This may be the year Lakers fans will see Pau Gasol back to being the player he was when the organization first acquired him during the 2007-08 season.
The 12-year veteran is heading into the 2013-14 season, where he will return to position as the team’s unquestioned second scoring option behind Kobe Bryant. Gasol last season had to endure several different obstacles that included struggling to adjust to head coach Mike D’Antoni’s offense, dealing with tendonitis in both knees, suffering a torn right plantar fascia that caused him to miss seven weeks, and he also had trouble playing together with Dwight Howard due to the fact that both players occupied the same spots of the floor on offense.
As all of this was going on the 7-foot Spaniard was still able to average 13.7 points, 8.6 rebounds and 4.1 assists in 49 games played last year. He is still one of the most talented and well-rounded big men in the league with his solid low-post game, good passing skills, rebounding and his high basketball IQ.
With the departure of Howard this offseason, the Lakers will now have to heavily rely on Gasol as he slides over to center position as the only viable big man who provides consistent offensive output. The team will be heading to a season with a bit of an unknown with Bryant still rehabbing from his Achilles surgery and Steve Nash, who is still not fully recovered from his hip injury that he suffered at the tail end of last year that limited his contribution and impact to the team’s success.
As for Gasol’s effectiveness in the offense, it clearly affected by Howard as the two were unable to find a compilable style to maximum both of their abilities. The problem that lied at the forefront of the difficulties was the fact that both players are most effective in the low post area, so when they were on the floor together it was evident that Gasol had to adjust his game to that of Howard’s, whose limited offense only allowed him to work in the low post. This forced Gasol to take more outside shots and become less effective in the team’s offense.
Last season when Howard was on the floor with Gasol, the 33-year-old took 28 percent of his shots from three feet or closer and shot 22.3 percent of his attempts from 3-9 feet. When he played on the floor without Howard, his number respectively both shot up to 31.8 and 26.9 percent. There was also the case with his point per possession (PPP) and field goal percent as he averaged .92 PPP while shooting 46.1 percent from the field with Howard and without him on the floor his stats increased to 1.07 PPP on 47.8 field goal percentage.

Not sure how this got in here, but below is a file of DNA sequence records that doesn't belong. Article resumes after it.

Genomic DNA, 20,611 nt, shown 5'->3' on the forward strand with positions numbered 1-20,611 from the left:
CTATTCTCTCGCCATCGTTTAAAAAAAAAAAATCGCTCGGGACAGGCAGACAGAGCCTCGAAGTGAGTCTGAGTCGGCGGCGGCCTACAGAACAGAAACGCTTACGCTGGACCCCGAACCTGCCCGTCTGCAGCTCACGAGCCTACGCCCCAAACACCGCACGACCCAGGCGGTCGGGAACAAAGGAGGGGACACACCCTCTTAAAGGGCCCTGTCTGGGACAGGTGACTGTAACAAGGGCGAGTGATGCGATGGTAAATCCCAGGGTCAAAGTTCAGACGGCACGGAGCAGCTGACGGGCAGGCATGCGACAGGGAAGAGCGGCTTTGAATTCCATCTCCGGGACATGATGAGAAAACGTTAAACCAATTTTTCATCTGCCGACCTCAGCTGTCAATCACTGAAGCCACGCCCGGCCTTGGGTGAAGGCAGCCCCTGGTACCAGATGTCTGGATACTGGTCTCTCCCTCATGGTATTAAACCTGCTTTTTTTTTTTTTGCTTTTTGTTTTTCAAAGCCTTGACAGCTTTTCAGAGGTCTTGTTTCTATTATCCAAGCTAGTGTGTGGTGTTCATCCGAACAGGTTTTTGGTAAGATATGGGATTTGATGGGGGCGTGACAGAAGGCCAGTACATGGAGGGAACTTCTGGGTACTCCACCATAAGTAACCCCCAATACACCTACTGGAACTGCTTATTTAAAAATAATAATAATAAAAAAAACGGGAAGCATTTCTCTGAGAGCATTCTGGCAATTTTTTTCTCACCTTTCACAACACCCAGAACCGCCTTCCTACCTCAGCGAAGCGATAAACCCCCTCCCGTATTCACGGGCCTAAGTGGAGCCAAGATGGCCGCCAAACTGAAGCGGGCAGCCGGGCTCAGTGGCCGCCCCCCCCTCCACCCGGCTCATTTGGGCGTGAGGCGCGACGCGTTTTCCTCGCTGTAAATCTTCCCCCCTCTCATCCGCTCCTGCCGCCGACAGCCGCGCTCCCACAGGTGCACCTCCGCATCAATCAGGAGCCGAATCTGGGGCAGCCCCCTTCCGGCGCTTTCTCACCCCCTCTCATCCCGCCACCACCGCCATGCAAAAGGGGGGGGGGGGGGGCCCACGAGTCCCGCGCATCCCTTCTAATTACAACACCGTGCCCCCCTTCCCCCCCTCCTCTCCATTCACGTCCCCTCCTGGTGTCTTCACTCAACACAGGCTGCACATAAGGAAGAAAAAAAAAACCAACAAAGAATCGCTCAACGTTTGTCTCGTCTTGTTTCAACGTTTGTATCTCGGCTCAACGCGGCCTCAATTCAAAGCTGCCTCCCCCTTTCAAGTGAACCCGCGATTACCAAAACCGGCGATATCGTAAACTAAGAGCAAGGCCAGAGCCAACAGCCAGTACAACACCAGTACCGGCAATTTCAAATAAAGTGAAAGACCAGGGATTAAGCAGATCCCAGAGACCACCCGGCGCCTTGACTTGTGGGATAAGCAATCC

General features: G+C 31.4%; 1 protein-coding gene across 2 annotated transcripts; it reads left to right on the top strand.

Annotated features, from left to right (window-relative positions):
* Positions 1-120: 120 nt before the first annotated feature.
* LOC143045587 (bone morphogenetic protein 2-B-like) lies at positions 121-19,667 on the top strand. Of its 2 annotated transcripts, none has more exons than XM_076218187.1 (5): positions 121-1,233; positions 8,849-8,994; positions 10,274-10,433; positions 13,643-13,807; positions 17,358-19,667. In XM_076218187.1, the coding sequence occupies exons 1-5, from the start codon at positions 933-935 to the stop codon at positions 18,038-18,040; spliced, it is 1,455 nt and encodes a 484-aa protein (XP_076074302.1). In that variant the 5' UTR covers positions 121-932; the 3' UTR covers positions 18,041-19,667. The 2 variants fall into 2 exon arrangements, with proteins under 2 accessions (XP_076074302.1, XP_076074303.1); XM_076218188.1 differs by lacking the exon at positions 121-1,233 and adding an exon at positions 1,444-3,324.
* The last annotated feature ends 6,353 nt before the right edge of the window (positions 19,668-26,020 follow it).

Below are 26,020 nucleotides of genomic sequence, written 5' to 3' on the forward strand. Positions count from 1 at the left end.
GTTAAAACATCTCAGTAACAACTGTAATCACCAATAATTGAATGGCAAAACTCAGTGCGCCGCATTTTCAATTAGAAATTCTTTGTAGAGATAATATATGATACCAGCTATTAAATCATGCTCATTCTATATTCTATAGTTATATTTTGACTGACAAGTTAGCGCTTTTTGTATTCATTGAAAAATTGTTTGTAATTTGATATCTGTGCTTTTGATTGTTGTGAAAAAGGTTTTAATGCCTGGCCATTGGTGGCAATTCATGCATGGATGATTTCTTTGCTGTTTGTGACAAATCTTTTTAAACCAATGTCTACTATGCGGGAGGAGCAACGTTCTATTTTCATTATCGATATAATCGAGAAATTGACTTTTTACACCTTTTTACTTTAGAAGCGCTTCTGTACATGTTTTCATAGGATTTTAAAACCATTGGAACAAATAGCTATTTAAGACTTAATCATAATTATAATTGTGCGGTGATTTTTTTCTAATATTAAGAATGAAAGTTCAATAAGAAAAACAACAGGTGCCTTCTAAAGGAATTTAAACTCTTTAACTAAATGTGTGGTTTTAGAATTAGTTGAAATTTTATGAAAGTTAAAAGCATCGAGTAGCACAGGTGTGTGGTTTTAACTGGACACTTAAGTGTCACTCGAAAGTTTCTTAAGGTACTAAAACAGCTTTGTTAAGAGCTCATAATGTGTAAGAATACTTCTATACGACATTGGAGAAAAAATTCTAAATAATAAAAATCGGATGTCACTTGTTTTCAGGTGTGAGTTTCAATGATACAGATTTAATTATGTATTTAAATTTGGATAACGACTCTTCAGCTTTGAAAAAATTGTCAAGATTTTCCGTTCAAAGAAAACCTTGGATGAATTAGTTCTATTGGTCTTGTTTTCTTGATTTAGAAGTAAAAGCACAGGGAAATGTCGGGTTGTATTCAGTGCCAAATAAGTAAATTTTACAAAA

What this ultimately points out is that with Howard leaving the Lakers, it now allows for Gasol to move around on the offensive end more freely in his comfort zone in the low post area.
Although Gasol is currently rehabbing from May surgery to treat the tendonitis that bothered him throughout last year, he is expected to be ready by the start of the season. The procedure that he underwent eliminated any discomfort in his knees that he went through this past season and allow him to play more freely and at the high level he has become accustomed to.
As for the his place in team’s offensive game plan, D’Antoni showed late last season that he was willing to adjust to playing more of an inside-out game that Gasol thrived in which was apparent by his numbers in the final month of the regular season where he averaged 17.5 points, 12.1 rebounds, 6.6 assists per game that also included posting two triple-doubles.
D’Antoni appears to be on board with Gasol as a central figure in the Lakers’ offense this upcoming season as he stated in a interview in late July with ESPN 710’s Mark Willard and Mychal Thompson that he expects the big man to “have the best year he’s ever had.”
With a healthy Gasol in the middle and an offense that will be more centered around him, look for him to return back to his All-Star form that was a major factor in helping the franchise in claiming its 15th and 16th championships.
He is a highly undervalued player to the organization,who went through several points in the last two season where he was rumored to be a trade chip or a possible option for the team’s amnesty clause. Despite all of that surrounding him, he continued to produce and make an impact on the team’s success. So with that said, Gasol will show this upcoming season why the Lakers need his production in order to achieve a high level of success.
Photo Credit: Robyn Beck / AFP / Getty Images
Bob Garcia IV
Latest posts by Bob Garcia IV (see all)
- 2016 NBA Draft: Lakers select Brandon Ingram with 2nd overall pick - June 23, 2016
- 5 Best Quotes From Luke Walton’s Press Conference - June 21, 2016
- UCLA inks Jim Mora to a two-year extension - June 7, 2016